Julie Wagner has everything today's young woman thinks she wants: a successful husband who adores her, a baby on the way, a close circle of family and friends, and a career as a photographer that is about to take off. So why is she alone in Montauk in the middle of December? During the cold, stark days, Julie throws herself into capturing her artistic vision for an upcoming solo show, yielding works of deep passion and instinct; at night, she restlessly taps away at her computer, plagued by uncertainty about the impending trajectories of her life. When her neighbor, a prickly but brilliant composer-musician knocks on her door with an odd request, Julie ushers in a series of events that will bring her in contact with her buried hopes and fears, and force her to make choices she couldn't have fathomed. At once shocking and wise, In Montauk is a now-familiar story turned inside-out by a main character who can't help but put herself into the most uncomfortable position of all-confronting life's imperfect choices in the hopes of grasping one through which she can be true to herself.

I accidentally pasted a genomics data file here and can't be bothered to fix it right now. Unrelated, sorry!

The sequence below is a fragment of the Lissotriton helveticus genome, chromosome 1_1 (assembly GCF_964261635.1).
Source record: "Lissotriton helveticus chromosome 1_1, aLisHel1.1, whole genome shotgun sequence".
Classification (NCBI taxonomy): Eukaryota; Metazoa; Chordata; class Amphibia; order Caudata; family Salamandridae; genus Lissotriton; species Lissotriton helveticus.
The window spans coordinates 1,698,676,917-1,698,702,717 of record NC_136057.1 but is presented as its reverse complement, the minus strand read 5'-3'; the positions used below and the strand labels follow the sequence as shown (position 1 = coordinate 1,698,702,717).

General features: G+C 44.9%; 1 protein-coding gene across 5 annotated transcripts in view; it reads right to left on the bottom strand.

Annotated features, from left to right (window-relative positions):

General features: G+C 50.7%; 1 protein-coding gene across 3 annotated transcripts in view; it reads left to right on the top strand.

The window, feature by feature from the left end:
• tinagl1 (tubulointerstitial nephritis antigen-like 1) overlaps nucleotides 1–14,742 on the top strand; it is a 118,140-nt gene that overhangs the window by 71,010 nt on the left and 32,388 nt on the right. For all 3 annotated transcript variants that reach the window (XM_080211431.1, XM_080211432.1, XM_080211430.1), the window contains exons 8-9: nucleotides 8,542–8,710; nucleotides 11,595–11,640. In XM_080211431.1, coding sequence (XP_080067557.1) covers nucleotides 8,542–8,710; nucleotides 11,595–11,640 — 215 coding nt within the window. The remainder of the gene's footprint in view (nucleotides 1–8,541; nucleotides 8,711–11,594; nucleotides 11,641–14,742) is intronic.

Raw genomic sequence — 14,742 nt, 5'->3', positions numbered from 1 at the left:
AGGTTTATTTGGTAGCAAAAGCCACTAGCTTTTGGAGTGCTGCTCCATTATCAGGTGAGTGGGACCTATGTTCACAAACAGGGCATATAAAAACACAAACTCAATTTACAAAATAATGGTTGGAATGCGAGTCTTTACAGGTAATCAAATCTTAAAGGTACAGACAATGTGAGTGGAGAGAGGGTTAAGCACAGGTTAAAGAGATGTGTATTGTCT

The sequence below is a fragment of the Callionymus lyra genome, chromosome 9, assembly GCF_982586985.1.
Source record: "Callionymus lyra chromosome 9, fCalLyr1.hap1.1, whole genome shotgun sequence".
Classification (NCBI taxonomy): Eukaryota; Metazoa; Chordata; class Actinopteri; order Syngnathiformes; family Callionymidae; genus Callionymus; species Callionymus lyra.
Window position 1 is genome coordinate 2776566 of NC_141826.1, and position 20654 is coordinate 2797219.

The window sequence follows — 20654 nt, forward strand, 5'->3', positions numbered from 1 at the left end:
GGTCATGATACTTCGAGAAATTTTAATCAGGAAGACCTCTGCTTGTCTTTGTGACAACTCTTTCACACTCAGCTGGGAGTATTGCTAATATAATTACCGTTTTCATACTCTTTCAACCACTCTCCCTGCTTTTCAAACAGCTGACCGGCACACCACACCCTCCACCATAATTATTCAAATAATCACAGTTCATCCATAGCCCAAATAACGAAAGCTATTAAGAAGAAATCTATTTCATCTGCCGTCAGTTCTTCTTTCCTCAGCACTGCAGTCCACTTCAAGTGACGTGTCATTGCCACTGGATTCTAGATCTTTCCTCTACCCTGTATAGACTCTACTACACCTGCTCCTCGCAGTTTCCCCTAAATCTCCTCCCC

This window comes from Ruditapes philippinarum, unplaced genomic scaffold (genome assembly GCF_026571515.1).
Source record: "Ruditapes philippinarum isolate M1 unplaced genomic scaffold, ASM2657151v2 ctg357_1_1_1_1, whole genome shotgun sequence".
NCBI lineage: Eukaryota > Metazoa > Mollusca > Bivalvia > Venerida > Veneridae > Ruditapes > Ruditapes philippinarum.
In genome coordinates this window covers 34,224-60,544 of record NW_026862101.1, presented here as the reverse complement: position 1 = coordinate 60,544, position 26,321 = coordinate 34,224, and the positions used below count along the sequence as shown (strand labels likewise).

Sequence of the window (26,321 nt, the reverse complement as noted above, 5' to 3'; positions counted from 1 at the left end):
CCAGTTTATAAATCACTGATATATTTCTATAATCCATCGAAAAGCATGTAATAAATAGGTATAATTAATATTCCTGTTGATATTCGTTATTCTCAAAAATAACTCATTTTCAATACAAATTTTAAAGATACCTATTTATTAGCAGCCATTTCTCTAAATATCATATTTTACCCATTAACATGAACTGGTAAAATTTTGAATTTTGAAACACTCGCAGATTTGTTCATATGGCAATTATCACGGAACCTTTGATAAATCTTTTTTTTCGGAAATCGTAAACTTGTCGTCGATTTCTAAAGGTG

Julie meets her new neighbor, Christian. She hangs out with him in the following days, shooting with him in spots around their area, making him her model for her shoots, etc. A sexual tension between them emerges at 37:50. At 41:23, after having a picnic on the beach, they kiss and proceed to fuck at her place. In the morning, her husband calls and she answers it while still naked from having sex with Chrstian last night. Her husband accidentaly hears Christian's voice over the phone and gets pissed, asking her what he is doing at their place at that very early hour. This leads to their temporary separation. Julie gets pregnant, I'm not sure who the father is, probably Christian, but her husband gets back together with her and accepts the child as his own.